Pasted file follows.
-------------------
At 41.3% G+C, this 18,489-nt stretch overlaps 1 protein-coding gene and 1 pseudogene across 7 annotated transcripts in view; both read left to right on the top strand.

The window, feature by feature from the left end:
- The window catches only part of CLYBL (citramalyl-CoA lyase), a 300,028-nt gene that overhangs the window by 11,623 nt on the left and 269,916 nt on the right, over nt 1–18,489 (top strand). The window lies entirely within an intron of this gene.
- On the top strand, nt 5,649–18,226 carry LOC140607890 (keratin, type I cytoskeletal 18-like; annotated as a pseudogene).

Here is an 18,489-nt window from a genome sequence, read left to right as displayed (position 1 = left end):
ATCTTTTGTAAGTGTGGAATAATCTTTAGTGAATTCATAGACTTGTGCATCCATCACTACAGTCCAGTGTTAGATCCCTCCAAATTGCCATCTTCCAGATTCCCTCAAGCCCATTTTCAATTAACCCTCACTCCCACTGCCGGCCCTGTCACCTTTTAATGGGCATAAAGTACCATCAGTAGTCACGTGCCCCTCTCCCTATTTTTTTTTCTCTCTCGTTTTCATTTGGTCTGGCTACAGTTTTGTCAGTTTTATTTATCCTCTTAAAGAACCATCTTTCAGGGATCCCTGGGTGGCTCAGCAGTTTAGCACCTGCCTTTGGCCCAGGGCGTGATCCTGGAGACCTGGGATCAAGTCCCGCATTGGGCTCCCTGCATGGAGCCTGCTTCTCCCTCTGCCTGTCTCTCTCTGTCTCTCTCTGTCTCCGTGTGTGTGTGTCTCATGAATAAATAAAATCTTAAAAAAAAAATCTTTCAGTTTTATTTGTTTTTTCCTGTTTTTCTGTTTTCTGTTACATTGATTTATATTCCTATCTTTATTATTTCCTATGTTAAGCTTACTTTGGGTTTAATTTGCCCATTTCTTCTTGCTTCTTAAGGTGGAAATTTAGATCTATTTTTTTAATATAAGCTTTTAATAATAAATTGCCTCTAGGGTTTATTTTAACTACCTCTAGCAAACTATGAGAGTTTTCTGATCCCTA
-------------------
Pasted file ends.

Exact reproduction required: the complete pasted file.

At 41.3% G+C, this 18,489-nt stretch overlaps 1 protein-coding gene and 1 pseudogene across 7 annotated transcripts in view; both read left to right on the top strand.

The window, feature by feature from the left end:
- The window catches only part of CLYBL (citramalyl-CoA lyase), a 300,028-nt gene that overhangs the window by 11,623 nt on the left and 269,916 nt on the right, over nt 1–18,489 (top strand). The window lies entirely within an intron of this gene.
- On the top strand, nt 5,649–18,226 carry LOC140607890 (keratin, type I cytoskeletal 18-like; annotated as a pseudogene).

Here is an 18,489-nt window from a genome sequence, read left to right as displayed (position 1 = left end):
ATCTTTTGTAAGTGTGGAATAATCTTTAGTGAATTCATAGACTTGTGCATCCATCACTACAGTCCAGTGTTAGATCCCTCCAAATTGCCATCTTCCAGATTCCCTCAAGCCCATTTTCAATTAACCCTCACTCCCACTGCCGGCCCTGTCACCTTTTAATGGGCATAAAGTACCATCAGTAGTCACGTGCCCCTCTCCCTATTTTTTTTTCTCTCTCGTTTTCATTTGGTCTGGCTACAGTTTTGTCAGTTTTATTTATCCTCTTAAAGAACCATCTTTCAGGGATCCCTGGGTGGCTCAGCAGTTTAGCACCTGCCTTTGGCCCAGGGCGTGATCCTGGAGACCTGGGATCAAGTCCCGCATTGGGCTCCCTGCATGGAGCCTGCTTCTCCCTCTGCCTGTCTCTCTCTGTCTCTCTCTGTCTCCGTGTGTGTGTGTCTCATGAATAAATAAAATCTTAAAAAAAAAATCTTTCAGTTTTATTTGTTTTTTCCTGTTTTTCTGTTTTCTGTTACATTGATTTATATTCCTATCTTTATTATTTCCTATGTTAAGCTTACTTTGGGTTTAATTTGCCCATTTCTTCTTGCTTCTTAAGGTGGAAATTTAGATCTATTTTTTTAATATAAGCTTTTAATAATAAATTGCCTCTAGGGTTTATTTTAACTACCTCTAGCAAACTATGAGAGTTTTCTGATCCCTA